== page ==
Hunger rates highlight NC shortfalls


The Appalachian Online

Dewey Mullis

North Carolina has finally made it onto a top-5 list! Gone are the days of being at the bottom of the food chain. Actually – ironically – North Carolina has the fifth-highest rate of hunger among adults and children, according to the U.S. Department of Agriculture. Not as positive as it first sounded.

The study showed that most of those struggling with hunger in the state were seniors, children and both retired and active duty military. Most reported having to decide between food, medical needs, utilities or education.

Should this come as a surprise? No.

North Carolina seems to be a state dead-set on starving its residents – literally and figuratively. Resources are dwindling and budgets are being dismantled and improperly reassembled.

We have seen our legislators deny Medicaid expansion, gut education spending, cut taxes on those who can give the most and increase the cost of school for those who are already struggling to afford it. Teachers got a pay raise – well, not the veteran teachers.


The more citizens a state has living in poverty or with a lack of sufficient resources, the more aid the state receives from the federal government. It’s like welfare for the states.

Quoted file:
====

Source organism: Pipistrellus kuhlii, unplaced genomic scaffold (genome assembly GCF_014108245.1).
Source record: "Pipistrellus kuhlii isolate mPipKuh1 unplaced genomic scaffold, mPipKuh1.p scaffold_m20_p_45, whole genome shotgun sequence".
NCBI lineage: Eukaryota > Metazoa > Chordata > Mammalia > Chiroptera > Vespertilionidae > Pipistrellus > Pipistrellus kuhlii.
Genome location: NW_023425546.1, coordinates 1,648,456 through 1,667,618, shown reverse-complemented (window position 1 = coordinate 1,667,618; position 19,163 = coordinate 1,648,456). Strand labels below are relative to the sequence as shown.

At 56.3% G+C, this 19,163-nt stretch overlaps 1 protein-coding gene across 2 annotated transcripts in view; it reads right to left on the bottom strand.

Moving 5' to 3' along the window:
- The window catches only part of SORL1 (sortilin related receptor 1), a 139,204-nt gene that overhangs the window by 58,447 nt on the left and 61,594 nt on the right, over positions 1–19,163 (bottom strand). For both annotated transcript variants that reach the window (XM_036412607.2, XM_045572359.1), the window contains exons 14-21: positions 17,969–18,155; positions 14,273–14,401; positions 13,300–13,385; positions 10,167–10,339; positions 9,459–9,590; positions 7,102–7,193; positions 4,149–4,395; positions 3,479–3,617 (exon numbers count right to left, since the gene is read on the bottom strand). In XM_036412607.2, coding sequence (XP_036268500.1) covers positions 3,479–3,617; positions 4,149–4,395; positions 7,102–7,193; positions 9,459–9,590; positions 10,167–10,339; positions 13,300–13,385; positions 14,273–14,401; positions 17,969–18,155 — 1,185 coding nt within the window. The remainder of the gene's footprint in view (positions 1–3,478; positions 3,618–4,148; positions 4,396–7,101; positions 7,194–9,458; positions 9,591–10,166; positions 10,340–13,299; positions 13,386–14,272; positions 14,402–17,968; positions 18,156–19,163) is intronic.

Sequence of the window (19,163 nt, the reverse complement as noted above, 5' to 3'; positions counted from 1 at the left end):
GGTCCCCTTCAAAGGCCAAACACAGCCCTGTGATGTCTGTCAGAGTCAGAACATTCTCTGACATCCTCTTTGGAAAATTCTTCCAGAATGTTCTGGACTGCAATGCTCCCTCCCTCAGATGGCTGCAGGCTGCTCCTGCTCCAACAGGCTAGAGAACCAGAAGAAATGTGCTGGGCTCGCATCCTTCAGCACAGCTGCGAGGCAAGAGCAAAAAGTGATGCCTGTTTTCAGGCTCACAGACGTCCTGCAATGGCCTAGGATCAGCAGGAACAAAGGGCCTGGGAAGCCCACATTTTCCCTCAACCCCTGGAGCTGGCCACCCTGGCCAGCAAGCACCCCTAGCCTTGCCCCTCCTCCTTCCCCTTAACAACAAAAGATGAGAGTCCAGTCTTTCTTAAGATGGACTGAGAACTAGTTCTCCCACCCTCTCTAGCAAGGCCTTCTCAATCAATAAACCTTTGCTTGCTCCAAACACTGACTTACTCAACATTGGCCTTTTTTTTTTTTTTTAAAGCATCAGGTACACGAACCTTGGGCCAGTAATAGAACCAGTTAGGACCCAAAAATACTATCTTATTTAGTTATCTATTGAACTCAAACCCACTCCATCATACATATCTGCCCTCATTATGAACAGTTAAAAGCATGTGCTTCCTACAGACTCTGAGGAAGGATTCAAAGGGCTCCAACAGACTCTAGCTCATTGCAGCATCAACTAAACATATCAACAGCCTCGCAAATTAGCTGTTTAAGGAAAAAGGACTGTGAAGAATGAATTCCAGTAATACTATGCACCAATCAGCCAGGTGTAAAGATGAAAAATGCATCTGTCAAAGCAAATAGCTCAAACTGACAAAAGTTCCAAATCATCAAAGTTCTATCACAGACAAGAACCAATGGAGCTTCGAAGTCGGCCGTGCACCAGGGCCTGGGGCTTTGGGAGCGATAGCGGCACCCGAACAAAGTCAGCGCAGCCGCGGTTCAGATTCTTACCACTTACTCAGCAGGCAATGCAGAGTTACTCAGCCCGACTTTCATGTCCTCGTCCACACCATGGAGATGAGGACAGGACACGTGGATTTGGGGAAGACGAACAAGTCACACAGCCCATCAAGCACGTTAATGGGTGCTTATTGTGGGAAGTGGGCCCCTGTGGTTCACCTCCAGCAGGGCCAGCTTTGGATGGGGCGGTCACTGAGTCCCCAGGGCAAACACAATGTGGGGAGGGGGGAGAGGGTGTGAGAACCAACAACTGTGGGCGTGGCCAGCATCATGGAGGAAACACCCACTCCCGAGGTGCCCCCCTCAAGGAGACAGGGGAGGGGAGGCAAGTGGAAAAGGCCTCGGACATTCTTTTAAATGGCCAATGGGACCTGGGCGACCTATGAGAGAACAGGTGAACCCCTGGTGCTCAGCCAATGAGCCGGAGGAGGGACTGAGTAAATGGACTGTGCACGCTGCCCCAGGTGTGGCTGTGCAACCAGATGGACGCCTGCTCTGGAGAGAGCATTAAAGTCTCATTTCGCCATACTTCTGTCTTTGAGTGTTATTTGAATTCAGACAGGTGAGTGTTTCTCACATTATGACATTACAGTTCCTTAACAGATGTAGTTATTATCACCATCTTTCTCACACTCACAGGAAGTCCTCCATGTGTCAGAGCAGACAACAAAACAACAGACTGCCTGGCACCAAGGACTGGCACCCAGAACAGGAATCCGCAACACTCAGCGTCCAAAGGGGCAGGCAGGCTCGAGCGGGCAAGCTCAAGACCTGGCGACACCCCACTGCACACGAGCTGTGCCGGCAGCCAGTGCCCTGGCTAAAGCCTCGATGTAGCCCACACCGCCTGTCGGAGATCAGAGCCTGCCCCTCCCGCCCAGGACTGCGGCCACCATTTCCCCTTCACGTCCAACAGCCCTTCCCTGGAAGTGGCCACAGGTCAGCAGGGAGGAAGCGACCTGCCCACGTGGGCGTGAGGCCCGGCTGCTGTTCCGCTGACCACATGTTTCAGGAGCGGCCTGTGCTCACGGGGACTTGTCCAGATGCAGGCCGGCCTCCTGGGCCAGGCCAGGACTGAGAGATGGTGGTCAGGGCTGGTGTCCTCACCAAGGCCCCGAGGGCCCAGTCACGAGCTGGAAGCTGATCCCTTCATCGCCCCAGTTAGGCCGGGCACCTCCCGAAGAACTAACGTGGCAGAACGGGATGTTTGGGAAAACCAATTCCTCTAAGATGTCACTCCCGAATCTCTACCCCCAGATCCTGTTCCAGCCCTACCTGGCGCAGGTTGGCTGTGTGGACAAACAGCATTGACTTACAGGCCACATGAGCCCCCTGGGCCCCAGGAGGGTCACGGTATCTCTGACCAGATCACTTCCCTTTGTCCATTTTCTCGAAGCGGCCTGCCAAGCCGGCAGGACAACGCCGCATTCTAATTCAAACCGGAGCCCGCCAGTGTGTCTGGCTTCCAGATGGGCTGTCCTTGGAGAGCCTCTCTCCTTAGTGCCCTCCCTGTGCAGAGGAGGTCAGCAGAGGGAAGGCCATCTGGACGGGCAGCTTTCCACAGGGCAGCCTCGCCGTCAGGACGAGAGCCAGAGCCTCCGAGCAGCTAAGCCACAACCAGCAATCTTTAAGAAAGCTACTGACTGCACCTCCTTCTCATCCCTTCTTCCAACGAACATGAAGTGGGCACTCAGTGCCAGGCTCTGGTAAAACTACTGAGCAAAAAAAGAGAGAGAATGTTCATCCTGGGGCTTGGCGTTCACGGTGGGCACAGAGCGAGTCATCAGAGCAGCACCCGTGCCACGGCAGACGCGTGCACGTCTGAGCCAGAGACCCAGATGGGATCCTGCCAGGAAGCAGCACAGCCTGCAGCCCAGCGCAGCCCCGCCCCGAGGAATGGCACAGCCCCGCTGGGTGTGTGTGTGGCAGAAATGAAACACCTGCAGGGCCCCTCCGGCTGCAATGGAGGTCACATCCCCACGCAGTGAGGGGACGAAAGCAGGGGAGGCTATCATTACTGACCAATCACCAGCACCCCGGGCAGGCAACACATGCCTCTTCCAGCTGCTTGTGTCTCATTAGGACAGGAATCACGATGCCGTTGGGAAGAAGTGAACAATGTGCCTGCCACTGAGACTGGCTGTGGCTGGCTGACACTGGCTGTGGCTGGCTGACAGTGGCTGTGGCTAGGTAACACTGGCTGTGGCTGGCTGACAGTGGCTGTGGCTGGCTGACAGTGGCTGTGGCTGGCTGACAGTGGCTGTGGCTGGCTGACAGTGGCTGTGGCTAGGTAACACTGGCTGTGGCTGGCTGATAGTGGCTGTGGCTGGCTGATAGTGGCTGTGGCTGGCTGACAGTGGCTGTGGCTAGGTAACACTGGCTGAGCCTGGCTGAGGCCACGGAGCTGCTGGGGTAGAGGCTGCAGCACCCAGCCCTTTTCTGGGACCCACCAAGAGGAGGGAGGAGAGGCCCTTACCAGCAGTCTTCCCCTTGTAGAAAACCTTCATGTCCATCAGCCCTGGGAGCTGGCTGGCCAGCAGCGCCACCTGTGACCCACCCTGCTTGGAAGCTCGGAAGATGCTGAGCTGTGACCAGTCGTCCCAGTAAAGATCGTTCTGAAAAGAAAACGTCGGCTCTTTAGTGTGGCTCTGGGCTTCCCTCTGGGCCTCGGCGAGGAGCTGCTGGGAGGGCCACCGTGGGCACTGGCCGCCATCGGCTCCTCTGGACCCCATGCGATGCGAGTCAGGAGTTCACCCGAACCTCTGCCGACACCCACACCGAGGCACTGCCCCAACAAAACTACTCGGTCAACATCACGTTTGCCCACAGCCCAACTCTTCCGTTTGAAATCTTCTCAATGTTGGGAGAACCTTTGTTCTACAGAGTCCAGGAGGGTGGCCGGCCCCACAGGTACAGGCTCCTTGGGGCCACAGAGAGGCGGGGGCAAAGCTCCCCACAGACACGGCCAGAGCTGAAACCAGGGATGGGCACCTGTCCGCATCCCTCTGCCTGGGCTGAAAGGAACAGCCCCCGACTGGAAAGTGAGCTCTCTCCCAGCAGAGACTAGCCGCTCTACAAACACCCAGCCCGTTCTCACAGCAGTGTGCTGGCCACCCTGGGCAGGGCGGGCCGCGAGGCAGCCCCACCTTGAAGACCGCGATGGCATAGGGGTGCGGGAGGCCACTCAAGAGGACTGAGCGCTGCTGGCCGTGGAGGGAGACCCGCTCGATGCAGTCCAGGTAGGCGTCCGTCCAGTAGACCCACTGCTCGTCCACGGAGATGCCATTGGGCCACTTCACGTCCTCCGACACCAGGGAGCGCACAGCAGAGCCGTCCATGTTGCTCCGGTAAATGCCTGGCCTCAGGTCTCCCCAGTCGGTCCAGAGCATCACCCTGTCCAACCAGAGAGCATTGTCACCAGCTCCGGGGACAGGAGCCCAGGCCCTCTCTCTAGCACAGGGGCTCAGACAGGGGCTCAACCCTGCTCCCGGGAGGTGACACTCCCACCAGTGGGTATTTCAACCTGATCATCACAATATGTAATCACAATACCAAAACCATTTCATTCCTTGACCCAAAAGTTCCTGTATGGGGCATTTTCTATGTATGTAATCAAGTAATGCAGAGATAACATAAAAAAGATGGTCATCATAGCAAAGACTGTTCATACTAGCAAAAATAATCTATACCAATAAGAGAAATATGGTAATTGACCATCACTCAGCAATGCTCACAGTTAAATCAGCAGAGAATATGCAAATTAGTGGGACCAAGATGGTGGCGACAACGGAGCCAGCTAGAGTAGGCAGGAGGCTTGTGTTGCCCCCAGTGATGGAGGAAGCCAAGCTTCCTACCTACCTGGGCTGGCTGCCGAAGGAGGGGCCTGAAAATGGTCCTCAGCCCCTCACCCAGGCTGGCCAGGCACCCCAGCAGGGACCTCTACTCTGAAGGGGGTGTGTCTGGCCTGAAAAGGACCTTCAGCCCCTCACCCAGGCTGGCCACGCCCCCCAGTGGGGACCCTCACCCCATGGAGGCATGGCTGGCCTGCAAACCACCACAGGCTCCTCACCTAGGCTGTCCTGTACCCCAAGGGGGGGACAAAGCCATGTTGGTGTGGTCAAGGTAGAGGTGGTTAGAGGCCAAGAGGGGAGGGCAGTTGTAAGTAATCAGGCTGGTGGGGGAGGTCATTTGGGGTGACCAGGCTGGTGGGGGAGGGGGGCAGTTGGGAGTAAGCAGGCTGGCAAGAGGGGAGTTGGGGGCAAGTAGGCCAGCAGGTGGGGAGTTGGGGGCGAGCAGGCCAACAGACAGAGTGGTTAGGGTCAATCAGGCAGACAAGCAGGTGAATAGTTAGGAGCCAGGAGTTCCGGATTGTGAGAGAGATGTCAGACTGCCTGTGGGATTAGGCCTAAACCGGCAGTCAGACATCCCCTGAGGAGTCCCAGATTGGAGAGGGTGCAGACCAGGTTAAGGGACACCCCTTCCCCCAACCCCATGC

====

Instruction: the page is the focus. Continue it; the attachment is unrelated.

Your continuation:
But welfare is a dirty word in politics these days. It suggests laziness, inadequacy, irresponsibility, lower class and burdensome. If someone is receiving welfare, they’re putting a strain on the already tight budget.

Here is the truth about welfare recipients: they’re families, grandparents, parents and children. Some used to be wealthy and some only dream of financial security. Jail has become a refuge for those living on the streets and unable to afford basic medical needs.

The call is simple, but the response is politically and ideologically polarized.

To refuse Medicaid is to jeopardize health. To cut education funding and increase educational expectations is fatal to the future. To stigmatize and restrict those in need of physical and mental health care, food, shelter and a positive outlook on life is a shot in our own foot.

We can’t continue in this downward direction. It isn’t about being good Christians or belonging to one political ideology or another. It’s about being human.

Re-humanize those in need. It could be us one day – or maybe it already is.

Mullis, a senior criminal justice major from Wallburg, is an opinion writer.